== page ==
Swift is a programming language that takes the good stuffs from all other languages. It’s imperative, it has a lot of functional programming features, and an object-oriented syntax.
People using Java, Python, functional languages like Scala or Haskell will find many of it’s functional stuffs very familiar. People shared opinion that it borrows heavily from Rust.
The functional programming goods that we can see are:
- Closures / functions as first class objects, that can be passed around as parameters and returned easily.
- Optional arguments
- Multiple return values
- Optional semicolons
- .. for fully inclusive range
- trailing closures (Ruby)
- variable / constant declarations that often look dynamically typed (when they are actually using an inferred static type)
If you are a new person learning iOS development, Swift is an easy language to learn.
- Type inference
- Cleaner syntax
- Generics & functional paradigms
However, most of tutorials and development problems (on stackoverflow) are in Objective-C, so there is clear advantage for a developer using Objective-C.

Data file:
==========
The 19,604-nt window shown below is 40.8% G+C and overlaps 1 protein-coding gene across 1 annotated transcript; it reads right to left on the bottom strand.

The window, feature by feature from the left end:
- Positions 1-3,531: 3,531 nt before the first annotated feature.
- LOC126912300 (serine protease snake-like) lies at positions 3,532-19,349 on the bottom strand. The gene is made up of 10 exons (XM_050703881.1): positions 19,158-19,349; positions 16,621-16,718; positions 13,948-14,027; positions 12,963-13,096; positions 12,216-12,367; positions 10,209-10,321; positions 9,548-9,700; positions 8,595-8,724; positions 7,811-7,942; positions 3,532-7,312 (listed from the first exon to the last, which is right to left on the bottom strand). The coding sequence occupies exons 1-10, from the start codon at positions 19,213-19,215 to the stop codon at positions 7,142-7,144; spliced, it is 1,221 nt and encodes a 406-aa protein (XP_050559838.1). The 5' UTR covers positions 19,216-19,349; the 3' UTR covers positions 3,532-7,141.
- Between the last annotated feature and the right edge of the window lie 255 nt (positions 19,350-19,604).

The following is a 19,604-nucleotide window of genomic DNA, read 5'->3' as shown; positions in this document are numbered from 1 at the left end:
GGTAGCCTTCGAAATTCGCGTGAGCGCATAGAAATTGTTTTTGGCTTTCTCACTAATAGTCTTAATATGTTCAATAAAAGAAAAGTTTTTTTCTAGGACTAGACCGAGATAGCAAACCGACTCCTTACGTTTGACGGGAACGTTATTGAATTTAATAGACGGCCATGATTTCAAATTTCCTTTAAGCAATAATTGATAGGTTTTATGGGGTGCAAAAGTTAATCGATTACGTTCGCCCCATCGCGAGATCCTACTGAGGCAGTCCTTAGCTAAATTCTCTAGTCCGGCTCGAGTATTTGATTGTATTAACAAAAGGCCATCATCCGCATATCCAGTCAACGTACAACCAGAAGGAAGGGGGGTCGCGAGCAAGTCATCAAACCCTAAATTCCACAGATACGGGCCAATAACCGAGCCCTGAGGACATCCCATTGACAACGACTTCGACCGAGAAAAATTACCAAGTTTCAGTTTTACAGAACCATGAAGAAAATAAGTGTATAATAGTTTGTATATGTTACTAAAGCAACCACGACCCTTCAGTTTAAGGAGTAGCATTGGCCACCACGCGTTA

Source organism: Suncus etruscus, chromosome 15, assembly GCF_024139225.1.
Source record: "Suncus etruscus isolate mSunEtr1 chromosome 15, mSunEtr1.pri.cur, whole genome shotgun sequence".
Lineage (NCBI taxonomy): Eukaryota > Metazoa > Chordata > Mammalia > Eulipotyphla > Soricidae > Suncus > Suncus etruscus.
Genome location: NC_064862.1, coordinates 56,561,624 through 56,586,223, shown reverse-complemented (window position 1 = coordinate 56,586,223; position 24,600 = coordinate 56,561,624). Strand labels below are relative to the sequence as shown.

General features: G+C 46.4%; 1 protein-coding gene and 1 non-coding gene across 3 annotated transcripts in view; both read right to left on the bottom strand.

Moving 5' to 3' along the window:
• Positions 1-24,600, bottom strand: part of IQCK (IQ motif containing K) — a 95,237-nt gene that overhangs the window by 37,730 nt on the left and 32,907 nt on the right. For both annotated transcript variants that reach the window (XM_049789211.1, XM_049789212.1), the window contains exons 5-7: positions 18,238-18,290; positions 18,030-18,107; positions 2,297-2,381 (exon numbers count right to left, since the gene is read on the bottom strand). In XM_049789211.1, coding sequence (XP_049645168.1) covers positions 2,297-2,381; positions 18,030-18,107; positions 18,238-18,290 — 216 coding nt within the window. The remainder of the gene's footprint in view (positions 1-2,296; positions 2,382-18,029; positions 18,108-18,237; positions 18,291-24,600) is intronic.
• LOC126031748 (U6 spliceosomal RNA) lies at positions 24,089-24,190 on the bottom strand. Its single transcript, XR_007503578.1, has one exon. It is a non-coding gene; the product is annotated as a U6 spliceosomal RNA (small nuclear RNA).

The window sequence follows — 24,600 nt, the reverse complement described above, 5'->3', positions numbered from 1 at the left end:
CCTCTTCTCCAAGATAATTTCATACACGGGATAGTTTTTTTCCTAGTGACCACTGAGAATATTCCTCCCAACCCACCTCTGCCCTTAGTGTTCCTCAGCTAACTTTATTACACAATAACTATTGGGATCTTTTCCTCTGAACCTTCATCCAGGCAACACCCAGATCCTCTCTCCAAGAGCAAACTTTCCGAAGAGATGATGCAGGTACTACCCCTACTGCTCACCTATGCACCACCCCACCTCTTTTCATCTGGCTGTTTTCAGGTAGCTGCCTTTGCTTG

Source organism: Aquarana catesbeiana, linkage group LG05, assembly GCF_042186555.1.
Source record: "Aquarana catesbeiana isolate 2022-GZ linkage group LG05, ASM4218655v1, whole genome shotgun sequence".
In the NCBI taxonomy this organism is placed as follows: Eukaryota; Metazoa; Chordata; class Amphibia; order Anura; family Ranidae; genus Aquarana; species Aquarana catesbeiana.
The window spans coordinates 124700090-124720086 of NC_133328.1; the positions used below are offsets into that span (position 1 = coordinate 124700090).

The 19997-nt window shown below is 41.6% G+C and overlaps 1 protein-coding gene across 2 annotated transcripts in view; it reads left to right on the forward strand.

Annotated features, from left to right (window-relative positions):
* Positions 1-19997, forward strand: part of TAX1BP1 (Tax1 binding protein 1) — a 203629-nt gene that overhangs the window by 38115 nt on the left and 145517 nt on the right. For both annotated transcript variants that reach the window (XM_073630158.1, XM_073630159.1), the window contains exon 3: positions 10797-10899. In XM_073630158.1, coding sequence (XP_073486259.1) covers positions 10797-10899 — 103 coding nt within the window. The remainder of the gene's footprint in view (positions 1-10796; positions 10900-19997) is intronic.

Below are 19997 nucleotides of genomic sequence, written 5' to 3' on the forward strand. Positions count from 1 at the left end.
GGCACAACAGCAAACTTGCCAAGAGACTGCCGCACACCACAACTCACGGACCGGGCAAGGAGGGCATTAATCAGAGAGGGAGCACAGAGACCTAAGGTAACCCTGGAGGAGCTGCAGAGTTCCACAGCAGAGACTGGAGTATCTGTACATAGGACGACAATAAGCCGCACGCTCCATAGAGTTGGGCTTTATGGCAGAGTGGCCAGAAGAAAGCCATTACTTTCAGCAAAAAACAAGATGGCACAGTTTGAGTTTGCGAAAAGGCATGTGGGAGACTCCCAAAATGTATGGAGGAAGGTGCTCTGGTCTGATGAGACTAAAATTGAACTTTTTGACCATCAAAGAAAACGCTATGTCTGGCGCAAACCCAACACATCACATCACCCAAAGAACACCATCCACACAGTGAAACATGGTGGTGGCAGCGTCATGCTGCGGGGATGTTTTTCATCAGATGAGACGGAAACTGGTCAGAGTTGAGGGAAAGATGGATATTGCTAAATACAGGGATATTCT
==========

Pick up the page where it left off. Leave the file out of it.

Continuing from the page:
Create a view with frame and color (swift vs ojb-c):
let view = UIView(frame: CGRectMake (0, 0, 200, 200) )
view.backgroundColor = UIColor.blueColor()
UIView *view = [[UIView alloc] initWithFrame: CGRectMake (0, 0, 200, 200)];
view.backgroundColor = [UIColor blueColor];
A great (possibly coolest) feature of Swift is Generics.
Instead of writing swap2Ints, swap2Doubles, swap2Strings functions which are basically the same, we use <T> which is a placeholder for type, called Type parameter.
Type parameter is put after the function name, doesn’t have to be T but any valid identifier in <>
T can be used in parameters, return or inside the function body.
Not only generic types, we also have generic classes, structures and enum …